Local shops have welcomed a review of non-domestic rates in Scotland designed to make the system fairer for them – especially those wanting to invest or expand their property.
Ken Barclay, the former Royal Bank of Scotland chairman, who chaired the review, made 30 recommendations for changes to the business rates system north of the border.
This rationale for the recommendations was to better support business growth, and long-term investment, reflecting changing marketplaces.
The Association of Convenience Stores (ACS) highlighted three key recommendations
One was to introduce a year-long delay before rates are increased when an existing property is expanded or improved and also before rates apply to a new-build property – which coined as a “Business Growth Accelerator”.
Another was a call for three-yearly revaluations from 2022 based on market conditions on a date one year earlier, and the third was to evaluate the effectiveness of the Small Business Bonus Scheme.
James Lowman, chief executive of the ACS said the Business Growth Accelerator was “a welcome step towards incentivising businesses to invest in their properties and increase the range of services on offer to customers”.
He also welcomed the recommendation for more frequent revaluations, which would reduce the shock of significant changes in valuations which was experienced last time when there was a seven-year gap between the 2017 and 2010 valuation periods.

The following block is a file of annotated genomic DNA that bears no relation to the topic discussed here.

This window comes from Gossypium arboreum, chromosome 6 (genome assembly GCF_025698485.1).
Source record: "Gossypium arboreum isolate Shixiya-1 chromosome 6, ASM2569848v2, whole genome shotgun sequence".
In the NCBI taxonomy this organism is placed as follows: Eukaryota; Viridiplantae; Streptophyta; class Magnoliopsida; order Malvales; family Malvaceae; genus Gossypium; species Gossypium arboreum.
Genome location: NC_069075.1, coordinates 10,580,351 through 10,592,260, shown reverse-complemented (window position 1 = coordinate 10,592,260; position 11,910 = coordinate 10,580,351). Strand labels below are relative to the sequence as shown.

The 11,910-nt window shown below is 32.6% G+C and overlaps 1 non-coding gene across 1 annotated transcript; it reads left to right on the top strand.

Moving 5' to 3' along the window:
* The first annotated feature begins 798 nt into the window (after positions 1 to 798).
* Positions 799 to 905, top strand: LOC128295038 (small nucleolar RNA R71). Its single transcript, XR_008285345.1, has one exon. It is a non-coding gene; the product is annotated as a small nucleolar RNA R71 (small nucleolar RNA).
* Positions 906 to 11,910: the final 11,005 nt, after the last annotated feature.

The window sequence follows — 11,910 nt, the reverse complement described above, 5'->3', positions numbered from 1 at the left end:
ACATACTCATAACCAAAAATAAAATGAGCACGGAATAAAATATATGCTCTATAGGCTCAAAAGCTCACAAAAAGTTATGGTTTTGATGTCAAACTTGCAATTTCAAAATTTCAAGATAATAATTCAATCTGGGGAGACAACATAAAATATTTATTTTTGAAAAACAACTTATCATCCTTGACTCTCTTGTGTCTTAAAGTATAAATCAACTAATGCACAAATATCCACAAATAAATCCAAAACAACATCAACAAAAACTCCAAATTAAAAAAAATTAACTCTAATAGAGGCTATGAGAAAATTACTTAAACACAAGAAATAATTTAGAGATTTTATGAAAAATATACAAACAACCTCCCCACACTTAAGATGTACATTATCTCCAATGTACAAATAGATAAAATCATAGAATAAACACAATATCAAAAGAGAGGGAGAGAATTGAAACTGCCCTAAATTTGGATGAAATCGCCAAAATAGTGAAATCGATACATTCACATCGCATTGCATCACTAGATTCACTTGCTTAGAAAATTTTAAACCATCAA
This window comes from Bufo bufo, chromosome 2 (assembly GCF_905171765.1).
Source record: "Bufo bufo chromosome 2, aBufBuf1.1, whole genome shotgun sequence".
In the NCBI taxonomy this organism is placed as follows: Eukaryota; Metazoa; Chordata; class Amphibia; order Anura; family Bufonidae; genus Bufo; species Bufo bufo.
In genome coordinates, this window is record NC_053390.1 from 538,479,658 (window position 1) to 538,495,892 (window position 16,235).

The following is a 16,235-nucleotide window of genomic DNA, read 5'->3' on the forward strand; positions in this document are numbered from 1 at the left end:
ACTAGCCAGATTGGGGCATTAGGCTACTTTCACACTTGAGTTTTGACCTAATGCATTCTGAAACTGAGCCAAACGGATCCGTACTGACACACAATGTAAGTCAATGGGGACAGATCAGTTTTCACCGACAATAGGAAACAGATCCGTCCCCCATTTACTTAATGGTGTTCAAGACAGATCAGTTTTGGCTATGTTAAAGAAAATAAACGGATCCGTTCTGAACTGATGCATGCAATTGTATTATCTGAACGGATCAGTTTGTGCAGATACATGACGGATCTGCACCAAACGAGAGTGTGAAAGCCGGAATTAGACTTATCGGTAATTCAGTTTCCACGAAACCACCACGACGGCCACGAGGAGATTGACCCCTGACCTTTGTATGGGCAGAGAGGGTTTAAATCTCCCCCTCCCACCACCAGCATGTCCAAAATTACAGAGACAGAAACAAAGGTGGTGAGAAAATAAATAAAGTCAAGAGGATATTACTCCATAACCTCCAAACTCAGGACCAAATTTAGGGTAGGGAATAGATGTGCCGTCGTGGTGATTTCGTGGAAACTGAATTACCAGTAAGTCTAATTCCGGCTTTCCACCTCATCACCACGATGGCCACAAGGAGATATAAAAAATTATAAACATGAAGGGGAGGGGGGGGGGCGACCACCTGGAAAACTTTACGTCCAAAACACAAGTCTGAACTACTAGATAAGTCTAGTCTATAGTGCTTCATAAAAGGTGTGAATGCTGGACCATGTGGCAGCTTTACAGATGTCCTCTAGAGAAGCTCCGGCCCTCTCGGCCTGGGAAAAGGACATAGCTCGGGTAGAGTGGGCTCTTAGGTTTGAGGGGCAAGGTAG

Pete Cheema, chief executive of the Scottish Grocers Federation, welcomed the evaluation of the Small Business Bonus Scheme but hoped it would be extended to take more convenience stores out of the rates system altogether, allowing them to focus on investment in jobs and services to Scottish communities.
Barclay, the author of the review, said while his recommendations addressed some of the most frequent and high-profile complaints heard from ratepayers, it was important not to underestimate the impact administrative changes could have on businesses.
“By making a series of recommendations to reduce the administrative burden on businesses we can also support economic growth by freeing up time to allow them to do what they do best - growing the economy,” he wrote in a foreword to the review.
Scotland’s finance secretary, Derek Mackay, said: “This report offers recommendations for reform of the system to make it work better for ratepayers across Scotland while ensuring that the contribution they make to important local services is maintained.”
The Scottish government would respond “swiftly” to the recommendations, he said.